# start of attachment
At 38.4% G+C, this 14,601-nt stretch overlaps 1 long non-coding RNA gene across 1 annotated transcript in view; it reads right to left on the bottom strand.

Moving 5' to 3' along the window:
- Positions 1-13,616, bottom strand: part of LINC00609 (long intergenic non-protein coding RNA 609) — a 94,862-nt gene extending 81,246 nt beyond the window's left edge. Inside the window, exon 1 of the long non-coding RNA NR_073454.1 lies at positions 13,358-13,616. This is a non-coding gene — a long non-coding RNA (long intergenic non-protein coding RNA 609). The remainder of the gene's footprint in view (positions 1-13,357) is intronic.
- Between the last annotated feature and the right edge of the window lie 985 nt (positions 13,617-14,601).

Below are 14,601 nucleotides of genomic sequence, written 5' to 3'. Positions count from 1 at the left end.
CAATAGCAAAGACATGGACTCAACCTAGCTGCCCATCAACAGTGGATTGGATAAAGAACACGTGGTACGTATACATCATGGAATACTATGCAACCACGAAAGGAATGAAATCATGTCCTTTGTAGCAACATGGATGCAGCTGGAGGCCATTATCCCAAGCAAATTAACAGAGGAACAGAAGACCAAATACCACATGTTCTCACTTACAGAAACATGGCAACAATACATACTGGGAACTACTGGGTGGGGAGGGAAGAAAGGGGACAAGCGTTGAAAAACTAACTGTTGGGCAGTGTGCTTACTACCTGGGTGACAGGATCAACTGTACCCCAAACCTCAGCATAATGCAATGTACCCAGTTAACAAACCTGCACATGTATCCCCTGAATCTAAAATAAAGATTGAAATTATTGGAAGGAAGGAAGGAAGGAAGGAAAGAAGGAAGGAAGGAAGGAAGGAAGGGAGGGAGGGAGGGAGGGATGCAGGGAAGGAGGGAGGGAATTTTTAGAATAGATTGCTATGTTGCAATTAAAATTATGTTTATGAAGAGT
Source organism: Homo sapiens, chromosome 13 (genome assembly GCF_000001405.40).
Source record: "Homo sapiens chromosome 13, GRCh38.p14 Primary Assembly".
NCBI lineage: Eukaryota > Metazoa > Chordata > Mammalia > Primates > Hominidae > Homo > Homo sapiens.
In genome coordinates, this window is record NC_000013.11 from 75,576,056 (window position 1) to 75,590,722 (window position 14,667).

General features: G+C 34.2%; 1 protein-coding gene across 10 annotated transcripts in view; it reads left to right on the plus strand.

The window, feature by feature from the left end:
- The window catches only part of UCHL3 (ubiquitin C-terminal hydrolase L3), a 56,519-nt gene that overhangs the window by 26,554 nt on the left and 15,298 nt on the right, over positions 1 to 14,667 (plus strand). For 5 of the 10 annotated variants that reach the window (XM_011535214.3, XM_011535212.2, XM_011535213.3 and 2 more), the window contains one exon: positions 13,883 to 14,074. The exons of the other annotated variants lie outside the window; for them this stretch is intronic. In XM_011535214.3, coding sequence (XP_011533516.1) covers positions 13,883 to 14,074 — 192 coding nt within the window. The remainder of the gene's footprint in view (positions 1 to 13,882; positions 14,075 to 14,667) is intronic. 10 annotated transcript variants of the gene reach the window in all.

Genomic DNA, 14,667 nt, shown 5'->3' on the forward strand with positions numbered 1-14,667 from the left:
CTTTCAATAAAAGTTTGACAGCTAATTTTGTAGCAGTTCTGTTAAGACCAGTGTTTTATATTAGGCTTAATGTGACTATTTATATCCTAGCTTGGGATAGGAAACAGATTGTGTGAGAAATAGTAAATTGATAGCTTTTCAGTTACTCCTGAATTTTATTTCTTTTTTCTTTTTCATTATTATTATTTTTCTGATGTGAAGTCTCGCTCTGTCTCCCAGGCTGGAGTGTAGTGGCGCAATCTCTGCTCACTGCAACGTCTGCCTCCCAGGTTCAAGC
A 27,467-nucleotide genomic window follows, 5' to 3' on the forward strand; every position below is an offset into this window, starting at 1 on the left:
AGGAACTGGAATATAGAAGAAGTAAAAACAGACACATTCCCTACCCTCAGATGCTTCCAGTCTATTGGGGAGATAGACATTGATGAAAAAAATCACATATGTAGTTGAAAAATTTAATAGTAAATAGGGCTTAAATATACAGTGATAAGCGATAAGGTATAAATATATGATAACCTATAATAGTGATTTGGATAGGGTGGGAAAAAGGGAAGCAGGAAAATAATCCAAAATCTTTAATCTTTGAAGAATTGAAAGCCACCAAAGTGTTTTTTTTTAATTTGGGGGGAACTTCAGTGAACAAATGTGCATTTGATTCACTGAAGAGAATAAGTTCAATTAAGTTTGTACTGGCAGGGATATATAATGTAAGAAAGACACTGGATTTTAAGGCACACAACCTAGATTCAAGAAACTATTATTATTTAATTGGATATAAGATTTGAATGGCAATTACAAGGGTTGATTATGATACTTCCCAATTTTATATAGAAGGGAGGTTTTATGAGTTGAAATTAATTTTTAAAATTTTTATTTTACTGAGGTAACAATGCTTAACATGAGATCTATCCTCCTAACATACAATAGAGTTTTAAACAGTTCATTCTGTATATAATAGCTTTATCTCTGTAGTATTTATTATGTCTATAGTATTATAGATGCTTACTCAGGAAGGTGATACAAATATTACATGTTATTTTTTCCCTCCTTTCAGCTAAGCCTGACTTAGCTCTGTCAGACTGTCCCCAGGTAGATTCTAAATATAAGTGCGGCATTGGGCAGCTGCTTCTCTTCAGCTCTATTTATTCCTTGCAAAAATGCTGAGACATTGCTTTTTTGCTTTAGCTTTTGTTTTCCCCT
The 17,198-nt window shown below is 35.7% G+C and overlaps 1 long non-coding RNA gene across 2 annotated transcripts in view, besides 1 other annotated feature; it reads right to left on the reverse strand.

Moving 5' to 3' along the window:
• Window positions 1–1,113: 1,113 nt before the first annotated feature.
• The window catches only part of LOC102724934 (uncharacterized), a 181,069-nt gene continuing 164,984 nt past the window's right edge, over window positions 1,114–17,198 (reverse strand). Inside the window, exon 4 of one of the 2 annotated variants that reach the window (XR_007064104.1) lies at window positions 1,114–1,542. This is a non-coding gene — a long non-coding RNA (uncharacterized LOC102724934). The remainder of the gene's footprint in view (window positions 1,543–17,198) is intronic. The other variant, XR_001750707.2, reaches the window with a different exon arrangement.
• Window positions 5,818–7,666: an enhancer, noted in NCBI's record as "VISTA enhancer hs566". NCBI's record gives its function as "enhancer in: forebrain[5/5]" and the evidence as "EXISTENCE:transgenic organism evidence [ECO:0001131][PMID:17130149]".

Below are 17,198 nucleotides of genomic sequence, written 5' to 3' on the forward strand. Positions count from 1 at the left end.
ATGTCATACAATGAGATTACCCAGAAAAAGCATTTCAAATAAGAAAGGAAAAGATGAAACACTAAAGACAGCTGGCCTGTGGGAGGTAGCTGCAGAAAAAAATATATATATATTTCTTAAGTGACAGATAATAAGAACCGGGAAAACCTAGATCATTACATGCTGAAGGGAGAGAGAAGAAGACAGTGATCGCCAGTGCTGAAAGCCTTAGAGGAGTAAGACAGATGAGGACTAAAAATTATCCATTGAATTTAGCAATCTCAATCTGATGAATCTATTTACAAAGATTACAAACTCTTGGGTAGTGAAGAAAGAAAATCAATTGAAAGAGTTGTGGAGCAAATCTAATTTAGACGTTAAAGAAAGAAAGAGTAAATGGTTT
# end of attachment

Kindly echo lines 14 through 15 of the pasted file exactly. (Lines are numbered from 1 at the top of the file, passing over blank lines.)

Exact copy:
Genomic DNA, 14,667 nt, shown 5'->3' on the forward strand with positions numbered 1-14,667 from the left:
CTTTCAATAAAAGTTTGACAGCTAATTTTGTAGCAGTTCTGTTAAGACCAGTGTTTTATATTAGGCTTAATGTGACTATTTATATCCTAGCTTGGGATAGGAAACAGATTGTGTGAGAAATAGTAAATTGATAGCTTTTCAGTTACTCCTGAATTTTATTTCTTTTTTCTTTTTCATTATTATTATTTTTCTGATGTGAAGTCTCGCTCTGTCTCCCAGGCTGGAGTGTAGTGGCGCAATCTCTGCTCACTGCAACGTCTGCCTCCCAGGTTCAAGC